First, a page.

Research has been responsible for saving nearly 520,000 lives since the 1980s according to new Cancer Research UK figures released today (Tuesday).

And the number of cancer deaths prevented is estimated to double to one million by the end of this decade.

The new figures are released as Cancer Research UK launches its “Beat Cancer Sooner” campaign which is urging the public to collectively take one million actions against cancer.

Statisticians compared the actual number of lives lost to cancer with the number that would have been expected if death rates had remained constant from when the rate peaked in the 1980s*.

More men than women die from the disease and this gender difference is reflected in the number of cancer deaths which have been prevented – more than 352,000 among men and more than 166,000 among women.

Research has led to an improved understanding of the biology and causes of cancer. This in turn has led to discovering better ways to prevent, diagnose and treat the disease – all helping to save lives.

Some of the landmark advances in treatment include tamoxifen for breast cancer, cisplatin for testicular cancer – both things Cancer Research UK researchers played key roles in. And many deaths have been prevented thanks to the national cancer screening programmes, and to the drop in smoking rates due to better awareness and changes to tobacco legislation – all informed by Cancer Research UK studies.

As the advances accelerate, researchers are already laying the foundations for the next generation of cancer treatments that will save millions of lives worldwide. These include personalised medicine where patients will have treatment tailored to their cancer, immunotherapy which harnesses the immune system to target cancer, better radiotherapy and improved surgery.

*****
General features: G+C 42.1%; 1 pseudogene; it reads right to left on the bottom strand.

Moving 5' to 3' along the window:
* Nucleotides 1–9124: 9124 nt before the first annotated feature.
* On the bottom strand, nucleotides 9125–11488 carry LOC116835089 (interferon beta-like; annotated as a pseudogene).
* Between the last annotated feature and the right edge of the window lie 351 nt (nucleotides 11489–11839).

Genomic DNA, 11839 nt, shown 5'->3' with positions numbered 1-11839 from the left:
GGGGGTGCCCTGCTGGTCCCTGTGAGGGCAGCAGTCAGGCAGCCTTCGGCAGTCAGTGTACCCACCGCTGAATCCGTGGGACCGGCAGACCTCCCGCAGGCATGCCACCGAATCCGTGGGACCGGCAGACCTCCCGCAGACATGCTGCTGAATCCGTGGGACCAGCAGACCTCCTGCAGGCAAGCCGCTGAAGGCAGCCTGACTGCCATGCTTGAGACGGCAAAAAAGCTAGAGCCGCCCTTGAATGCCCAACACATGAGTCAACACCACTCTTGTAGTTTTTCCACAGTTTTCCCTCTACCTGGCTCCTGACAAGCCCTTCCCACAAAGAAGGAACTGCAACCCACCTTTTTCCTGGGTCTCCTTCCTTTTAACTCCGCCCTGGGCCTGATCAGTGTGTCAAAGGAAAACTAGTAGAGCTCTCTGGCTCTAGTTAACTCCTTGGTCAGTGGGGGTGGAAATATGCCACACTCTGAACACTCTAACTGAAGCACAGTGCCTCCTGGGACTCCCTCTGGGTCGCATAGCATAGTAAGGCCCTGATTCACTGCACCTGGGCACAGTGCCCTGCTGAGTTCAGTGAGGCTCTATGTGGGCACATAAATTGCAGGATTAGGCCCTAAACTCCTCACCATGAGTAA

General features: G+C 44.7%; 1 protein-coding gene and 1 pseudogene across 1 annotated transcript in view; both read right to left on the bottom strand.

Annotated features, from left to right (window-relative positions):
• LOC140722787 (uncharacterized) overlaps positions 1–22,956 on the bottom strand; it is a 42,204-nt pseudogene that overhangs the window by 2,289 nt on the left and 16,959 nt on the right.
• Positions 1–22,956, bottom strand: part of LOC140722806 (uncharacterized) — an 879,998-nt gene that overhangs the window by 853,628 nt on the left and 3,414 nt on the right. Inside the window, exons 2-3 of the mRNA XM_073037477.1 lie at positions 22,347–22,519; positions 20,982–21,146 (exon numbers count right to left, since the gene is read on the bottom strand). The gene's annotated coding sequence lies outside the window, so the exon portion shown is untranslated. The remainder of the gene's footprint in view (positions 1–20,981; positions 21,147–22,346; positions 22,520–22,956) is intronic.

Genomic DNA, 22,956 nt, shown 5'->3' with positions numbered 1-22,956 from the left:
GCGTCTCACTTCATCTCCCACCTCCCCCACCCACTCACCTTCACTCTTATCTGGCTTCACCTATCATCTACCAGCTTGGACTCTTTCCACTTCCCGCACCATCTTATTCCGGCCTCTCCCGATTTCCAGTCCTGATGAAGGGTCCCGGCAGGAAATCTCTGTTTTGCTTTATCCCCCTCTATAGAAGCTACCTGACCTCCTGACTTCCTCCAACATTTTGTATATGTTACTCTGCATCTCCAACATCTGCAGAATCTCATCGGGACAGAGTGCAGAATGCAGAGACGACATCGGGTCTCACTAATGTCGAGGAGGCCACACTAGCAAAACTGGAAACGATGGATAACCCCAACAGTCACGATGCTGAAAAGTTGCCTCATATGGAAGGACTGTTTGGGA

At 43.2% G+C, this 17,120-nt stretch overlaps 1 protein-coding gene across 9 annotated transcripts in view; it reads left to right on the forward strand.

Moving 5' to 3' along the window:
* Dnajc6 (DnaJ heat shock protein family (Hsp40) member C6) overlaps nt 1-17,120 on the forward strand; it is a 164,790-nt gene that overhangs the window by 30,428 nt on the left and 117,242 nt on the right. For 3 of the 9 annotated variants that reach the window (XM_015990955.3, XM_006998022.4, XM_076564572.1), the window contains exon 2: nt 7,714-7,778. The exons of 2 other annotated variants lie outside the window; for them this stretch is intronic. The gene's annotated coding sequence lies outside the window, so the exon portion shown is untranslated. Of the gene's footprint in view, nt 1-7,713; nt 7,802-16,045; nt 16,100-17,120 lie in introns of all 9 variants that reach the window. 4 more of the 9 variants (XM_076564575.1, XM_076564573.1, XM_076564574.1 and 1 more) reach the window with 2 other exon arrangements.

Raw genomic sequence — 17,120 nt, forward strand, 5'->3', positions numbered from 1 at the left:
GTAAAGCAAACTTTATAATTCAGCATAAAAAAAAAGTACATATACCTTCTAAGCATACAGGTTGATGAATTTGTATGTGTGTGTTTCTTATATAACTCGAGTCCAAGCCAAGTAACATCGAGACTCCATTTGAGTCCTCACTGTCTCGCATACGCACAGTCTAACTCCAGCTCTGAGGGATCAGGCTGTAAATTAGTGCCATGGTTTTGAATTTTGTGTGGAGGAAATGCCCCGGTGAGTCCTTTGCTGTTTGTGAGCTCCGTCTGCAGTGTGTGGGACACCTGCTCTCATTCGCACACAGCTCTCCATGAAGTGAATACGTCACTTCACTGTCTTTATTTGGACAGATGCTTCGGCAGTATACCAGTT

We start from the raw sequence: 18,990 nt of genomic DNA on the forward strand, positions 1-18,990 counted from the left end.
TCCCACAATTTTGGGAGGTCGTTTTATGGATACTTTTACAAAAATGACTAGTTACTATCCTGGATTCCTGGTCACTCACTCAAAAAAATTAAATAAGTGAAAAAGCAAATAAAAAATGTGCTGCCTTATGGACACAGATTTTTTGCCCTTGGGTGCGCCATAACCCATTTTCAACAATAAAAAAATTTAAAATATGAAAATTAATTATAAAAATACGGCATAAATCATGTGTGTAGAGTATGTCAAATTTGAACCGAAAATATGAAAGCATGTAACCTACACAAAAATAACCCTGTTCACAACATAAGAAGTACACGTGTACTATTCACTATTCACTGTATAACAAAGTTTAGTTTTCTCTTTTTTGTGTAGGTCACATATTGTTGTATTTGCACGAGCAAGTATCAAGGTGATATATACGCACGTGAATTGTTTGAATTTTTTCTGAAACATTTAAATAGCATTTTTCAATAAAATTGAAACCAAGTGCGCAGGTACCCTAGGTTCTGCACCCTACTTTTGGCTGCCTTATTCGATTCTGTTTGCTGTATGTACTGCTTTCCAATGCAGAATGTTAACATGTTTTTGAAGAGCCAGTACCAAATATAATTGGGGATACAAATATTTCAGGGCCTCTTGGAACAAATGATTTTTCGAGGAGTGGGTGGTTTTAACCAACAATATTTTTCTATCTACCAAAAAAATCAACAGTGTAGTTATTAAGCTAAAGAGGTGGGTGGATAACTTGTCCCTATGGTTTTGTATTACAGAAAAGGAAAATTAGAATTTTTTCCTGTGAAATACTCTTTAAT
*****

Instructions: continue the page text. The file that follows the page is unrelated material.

Professor Peter Johnson, Cancer Research UK’s chief clinician, said: “Significant progress has been made in improving the outcome for cancer patients, but we’re not done yet. These encouraging figures highlight the reduction we’ve seen in the number of people dying from cancer since the 1980s. Our world class researchers have led the way in pioneering discoveries that lead to better ways of treating cancer patients whether through improved surgical techniques, state of the art radiotherapy or dynamic new drugs.

“I run trials using the body’s own immune system to fight cancer – this was science fiction in the 1980s. Over the coming decades we will see these improvements snowball as research delivers more tools into the hands of doctors to beat cancer.”

Dr Harpal Kumar, Cancer Research UK’s chief executive, said: “It’s not widely realised that all our research is funded through the generosity of the public. It is thanks to their donations, large and small, that we have been able to make such good progress.

“But there is still much more to be done. It’s no mean feat to help save a million lives from cancer. But we want to bring forward the day when all cancers are cured and to continue that progress we need everyone’s help.”

The charity is calling on everyone to help beat cancer sooner by collectively taking a million actions against cancer over the next six weeks. From signing up to an event or sharing cancer signs and symptoms information to becoming a Citizen Scientist and classifying cells, there are lots of ways to get involved.

To find out more about Cancer Research UK’s campaign encouraging people across the UK to take one million actions to ‘Beat Cancer Sooner’, visit


For media enquiries contact the Cancer Research UK press office on 020 3469 8300 or, out of hours, on 07050 264 059.


* The number of avoided cancer deaths is estimated by comparing the actual number of deaths observed  with the expected number of deaths that would have occurred if the peak mortality rates had remained constant at their peak levels (for men in 1984 and for women in 1989)

The expected number of cancer deaths is calculated by applying the five-year age-specific cancer death rates in the peak year for age-standardised cancer death rates for males and females to the age-specific populations in the each year up to 2010. This is the number of expected deaths in each year if mortality rates had not decreased and remained at peak levels. The observed number of deaths is the actual number of deaths that have occurred. The difference between the number of expected and observed deaths in each age group and year for males and females is then summed to obtain the total number of cancer deaths avoided since the peak in age-standardised mortality rates.

The age-standardised mortality rate for males in the UK was 286.3 in 1984. This has fallen to 201.6 in 2010.

The age-standardised mortality rate for females in the UK was 187.9 in 1989. This has fallen to 146.8 in 2010.